“No Damage for Delay” clause does not bar recovery

A Massachusetts Superior Court has recently ruled that a “No Damage for Delay” clause in a construction contract did not preclude a ceiling installation subcontractor from recovering “loss of productivity damages” as a result of the general contractor’s mismanagement of the project.

Relying on the “No Damage for Delay” clause, the general contractor argued that the sole remedy for the subcontractor would an extension of time by which the subcontractor’s work must be completed.

The subcontractor argued that the clause should not be enforced because the defendant general contractor refused to grant extensions as it was contractually obligated to do. Additionally, the subcontractor asserted that it was not actually pursuing damages for delay but instead was seeking recovery of the additional resources it had to expend to address hindrances and interference with its work caused by the general contractor’s mismanagement.

Judge S. Jane Haggerty of the Superior Court agreed stating, in part:

“[The defendant’s] breaches of its obligations did not result in an ‘idle workforce’ on [the plaintiff’s] part, but, to the contrary, in an increased workforce as [the plaintiff] had to comply with [the defendant’s] compressed schedule,” Haggerty wrote, ordering the defendant to pay damages plus interest.

The defendant’s breaches did not affect the plaintiff’s “ability to complete its work on time — and indeed, the project was substantially completed … in compliance with the general contract — but, rather, with its ability to complete its work on budget,” Haggerty continued.

The decision – Central Ceilings, Inc. v. Suffolk Construction Company, Inc., et al., – will have serious ramifications for Massachusetts construction contractors and especially general contractors who often rely on such clauses as a first line of defense against claims brought against them by subcontractors for poorly managed or poorly designed projects that hinder the subcontractor’s ability to complete its work on time and on budget.

While the “no Damage for Delay” defense remains generally enforceable in Massachusetts, the decision shows that the clause will be narrowly construed against the party seeking to avoid liability.

Project Mismanagement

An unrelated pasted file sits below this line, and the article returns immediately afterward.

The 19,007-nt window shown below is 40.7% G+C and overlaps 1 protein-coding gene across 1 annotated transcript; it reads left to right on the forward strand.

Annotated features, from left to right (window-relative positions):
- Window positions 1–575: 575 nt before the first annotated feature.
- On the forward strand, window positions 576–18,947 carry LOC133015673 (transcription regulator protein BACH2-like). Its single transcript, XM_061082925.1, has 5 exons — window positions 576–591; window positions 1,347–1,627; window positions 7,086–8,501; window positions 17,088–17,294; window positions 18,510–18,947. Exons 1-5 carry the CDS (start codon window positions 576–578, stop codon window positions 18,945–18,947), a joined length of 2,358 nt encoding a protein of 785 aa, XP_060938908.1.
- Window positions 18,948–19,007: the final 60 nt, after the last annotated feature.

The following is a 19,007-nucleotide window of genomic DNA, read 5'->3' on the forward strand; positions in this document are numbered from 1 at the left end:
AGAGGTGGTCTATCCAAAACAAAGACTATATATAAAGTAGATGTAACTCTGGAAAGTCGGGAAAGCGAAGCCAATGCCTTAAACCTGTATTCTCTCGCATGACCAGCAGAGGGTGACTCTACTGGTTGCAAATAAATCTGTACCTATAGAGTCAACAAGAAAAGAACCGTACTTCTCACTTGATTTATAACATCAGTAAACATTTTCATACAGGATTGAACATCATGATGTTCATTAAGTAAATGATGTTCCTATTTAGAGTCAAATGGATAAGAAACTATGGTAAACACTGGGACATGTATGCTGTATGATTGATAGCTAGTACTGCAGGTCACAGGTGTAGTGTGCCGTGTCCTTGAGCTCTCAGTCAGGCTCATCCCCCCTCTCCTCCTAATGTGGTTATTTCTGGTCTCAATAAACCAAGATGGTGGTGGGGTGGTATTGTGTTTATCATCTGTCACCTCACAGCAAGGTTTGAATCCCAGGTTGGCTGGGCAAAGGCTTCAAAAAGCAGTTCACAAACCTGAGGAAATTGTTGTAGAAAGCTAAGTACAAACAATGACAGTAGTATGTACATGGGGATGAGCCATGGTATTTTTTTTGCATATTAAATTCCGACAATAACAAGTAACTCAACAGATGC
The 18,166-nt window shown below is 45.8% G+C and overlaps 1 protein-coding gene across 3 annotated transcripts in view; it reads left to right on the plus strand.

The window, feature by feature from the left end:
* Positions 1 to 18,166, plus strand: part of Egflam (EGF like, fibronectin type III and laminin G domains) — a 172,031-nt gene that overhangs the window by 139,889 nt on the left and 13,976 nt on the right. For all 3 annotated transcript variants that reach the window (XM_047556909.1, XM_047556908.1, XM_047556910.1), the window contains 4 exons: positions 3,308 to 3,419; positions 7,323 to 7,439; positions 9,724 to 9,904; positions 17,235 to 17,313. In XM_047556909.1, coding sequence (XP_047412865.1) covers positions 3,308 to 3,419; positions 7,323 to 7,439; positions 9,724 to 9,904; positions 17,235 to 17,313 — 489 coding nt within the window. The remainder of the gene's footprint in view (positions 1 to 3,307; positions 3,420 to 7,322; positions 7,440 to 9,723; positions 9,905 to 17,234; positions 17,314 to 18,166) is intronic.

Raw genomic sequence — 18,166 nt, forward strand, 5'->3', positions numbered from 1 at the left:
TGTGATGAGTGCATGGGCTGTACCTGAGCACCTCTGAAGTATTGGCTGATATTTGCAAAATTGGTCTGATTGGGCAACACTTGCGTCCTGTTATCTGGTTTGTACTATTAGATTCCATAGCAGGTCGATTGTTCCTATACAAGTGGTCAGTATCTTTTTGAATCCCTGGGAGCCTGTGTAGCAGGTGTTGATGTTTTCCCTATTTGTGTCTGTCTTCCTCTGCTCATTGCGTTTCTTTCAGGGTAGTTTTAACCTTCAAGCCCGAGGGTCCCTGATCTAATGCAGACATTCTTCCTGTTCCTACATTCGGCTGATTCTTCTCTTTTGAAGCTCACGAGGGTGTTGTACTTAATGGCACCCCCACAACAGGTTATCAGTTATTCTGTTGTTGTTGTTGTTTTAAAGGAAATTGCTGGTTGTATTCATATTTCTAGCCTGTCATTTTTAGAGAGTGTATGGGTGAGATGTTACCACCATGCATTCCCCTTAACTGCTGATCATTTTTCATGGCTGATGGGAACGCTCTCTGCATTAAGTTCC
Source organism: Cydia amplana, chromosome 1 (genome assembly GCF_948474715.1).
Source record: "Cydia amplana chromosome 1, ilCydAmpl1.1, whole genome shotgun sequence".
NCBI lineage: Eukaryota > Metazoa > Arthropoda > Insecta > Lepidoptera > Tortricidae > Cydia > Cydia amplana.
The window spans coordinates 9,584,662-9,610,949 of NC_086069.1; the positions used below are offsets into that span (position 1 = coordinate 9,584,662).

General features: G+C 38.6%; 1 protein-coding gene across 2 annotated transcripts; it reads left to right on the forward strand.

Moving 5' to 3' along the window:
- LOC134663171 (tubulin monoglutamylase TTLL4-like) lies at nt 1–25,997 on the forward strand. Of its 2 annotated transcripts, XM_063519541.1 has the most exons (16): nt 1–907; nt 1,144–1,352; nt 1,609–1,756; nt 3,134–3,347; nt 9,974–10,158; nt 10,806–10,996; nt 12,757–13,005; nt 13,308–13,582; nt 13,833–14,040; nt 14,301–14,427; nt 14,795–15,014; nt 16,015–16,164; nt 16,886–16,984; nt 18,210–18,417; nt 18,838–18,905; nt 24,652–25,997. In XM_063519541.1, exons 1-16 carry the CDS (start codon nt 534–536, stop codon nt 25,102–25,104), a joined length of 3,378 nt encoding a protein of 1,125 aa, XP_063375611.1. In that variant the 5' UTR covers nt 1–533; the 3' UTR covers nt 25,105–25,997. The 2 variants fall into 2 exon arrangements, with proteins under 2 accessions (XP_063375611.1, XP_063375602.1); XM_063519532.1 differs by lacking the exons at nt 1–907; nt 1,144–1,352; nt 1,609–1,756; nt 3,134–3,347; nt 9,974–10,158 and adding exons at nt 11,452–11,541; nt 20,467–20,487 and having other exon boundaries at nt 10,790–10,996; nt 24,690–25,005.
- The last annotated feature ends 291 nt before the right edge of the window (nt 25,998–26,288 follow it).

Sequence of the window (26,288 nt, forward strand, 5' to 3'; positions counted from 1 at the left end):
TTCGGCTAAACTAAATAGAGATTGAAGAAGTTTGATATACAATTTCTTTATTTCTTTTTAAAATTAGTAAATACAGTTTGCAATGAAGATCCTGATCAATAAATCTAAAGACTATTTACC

The state hired the defendant Suffolk Construction Co. to serve as general contractor for the construction of a new $25 million dollar residence hall at Westfield State College to be completed by July 1, 2005.

The defendant entered into a $3.5 million dollar subcontract with the plaintiff Central Ceilings, Inc. for drywall work on the project. The subcontract contained a “no damage for delay” provision under which the subcontractor could not make a claim for monetary damages as a result of delays on the project.

Throughout the course of the project there were a number of management and design issues including the poor coordination of work and construction trades; failure to establish correct elevation; failure to provide necessary climate needed for completion of work and other issues.

The plaintiff claimed that due to mismanagement of the project, it was forced to “de-mobilize” and re-mobilize” its manpower, materials and equipment and re-do certain work. The plaintiff claims it also had to increase manpower in order to comply with the compressed schedule that resulted from the delays and defendant’s refusal to grant a time extension.

The plaintiff subcontractor alleged that it sustained over $320,000 in loss of productivity as a result of project mismanagement.

Loss of Productivity Damages

The Court found that defendant general contractor breached the subcontract by failing to adequately supervise, coordinate and sequence work on the project, causing the plaintiff to suffer a loss of productivity.

The Court also found that the defendant violated the terms of the subcontract by failing to grant the plaintiff an extension to complete its work on the project.

In its decision, the Court wrote:

“By not granting Central its requested extensions, Suffolk deprived Central of its contractually-mandated remedy,” the judge wrote. “The deprivation is, itself, a breach of the Subcontract, and Central’s damages for loss of productivity are a direct result of this breach. The plain language of the no-damages-for-delay clause accordingly does not bar Central’s recovery.”

The Court concluded that the no-damages-for-delay provision did not preclude the plaintiff from recovery “regardless of whether the court characterizes Central’s damage as arising from Suffolk’s failure to provide Central with the contractually-required extensions or as a result of Suffolk’s hindrances and interferences with Central’s work on the Project.”

The Significance of the Court’s Decision Going Forward

In light of the Court’s decision, owners, contractors and their sureties are now on notice that where they fail to exercise responsibilities within their control – they risk negating the protections afforded by a “no-damage-for-delay” clause and may be liable for loss of productivity damages caused by “hindrances” and “interferences” with the orderly performance of the subcontractor’s work.

Curran & Desharnais offers representation in a variety of other construction law areas as well, including scope of work disputes, delay claims and defective work claims.

Learn More About Our Construction Law Services

Our firm has the experience to handle straightforward and complex construction law issues in Massachusetts. Contact us at Curran & Desharnais, P.C., and to schedule a free initial consultation with our attorneys. Call us locally at 781-618-3197 or toll free at 888-682-9194.

Construction Contracts, Construction Law

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